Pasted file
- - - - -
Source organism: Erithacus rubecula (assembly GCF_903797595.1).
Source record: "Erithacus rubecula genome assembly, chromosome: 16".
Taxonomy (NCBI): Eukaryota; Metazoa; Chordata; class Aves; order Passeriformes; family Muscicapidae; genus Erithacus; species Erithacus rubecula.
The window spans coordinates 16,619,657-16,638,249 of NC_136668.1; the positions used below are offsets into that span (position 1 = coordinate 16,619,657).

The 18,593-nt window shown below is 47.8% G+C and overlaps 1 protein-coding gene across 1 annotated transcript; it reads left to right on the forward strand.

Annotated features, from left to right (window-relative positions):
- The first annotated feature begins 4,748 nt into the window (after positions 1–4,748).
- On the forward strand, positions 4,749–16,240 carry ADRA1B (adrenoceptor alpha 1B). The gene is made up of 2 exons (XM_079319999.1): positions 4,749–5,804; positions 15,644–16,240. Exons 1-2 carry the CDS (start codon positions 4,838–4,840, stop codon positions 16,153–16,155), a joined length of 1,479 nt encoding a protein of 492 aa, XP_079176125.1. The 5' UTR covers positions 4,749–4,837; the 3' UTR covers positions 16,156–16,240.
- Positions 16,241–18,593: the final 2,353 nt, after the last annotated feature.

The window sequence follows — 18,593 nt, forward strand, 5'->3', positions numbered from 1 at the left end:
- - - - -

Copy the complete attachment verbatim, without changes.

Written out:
Source organism: Erithacus rubecula (assembly GCF_903797595.1).
Source record: "Erithacus rubecula genome assembly, chromosome: 16".
Taxonomy (NCBI): Eukaryota; Metazoa; Chordata; class Aves; order Passeriformes; family Muscicapidae; genus Erithacus; species Erithacus rubecula.
The window spans coordinates 16,619,657-16,638,249 of NC_136668.1; the positions used below are offsets into that span (position 1 = coordinate 16,619,657).

The 18,593-nt window shown below is 47.8% G+C and overlaps 1 protein-coding gene across 1 annotated transcript; it reads left to right on the forward strand.

Annotated features, from left to right (window-relative positions):
- The first annotated feature begins 4,748 nt into the window (after positions 1–4,748).
- On the forward strand, positions 4,749–16,240 carry ADRA1B (adrenoceptor alpha 1B). The gene is made up of 2 exons (XM_079319999.1): positions 4,749–5,804; positions 15,644–16,240. Exons 1-2 carry the CDS (start codon positions 4,838–4,840, stop codon positions 16,153–16,155), a joined length of 1,479 nt encoding a protein of 492 aa, XP_079176125.1. The 5' UTR covers positions 4,749–4,837; the 3' UTR covers positions 16,156–16,240.
- Positions 16,241–18,593: the final 2,353 nt, after the last annotated feature.

The window sequence follows — 18,593 nt, forward strand, 5'->3', positions numbered from 1 at the left end: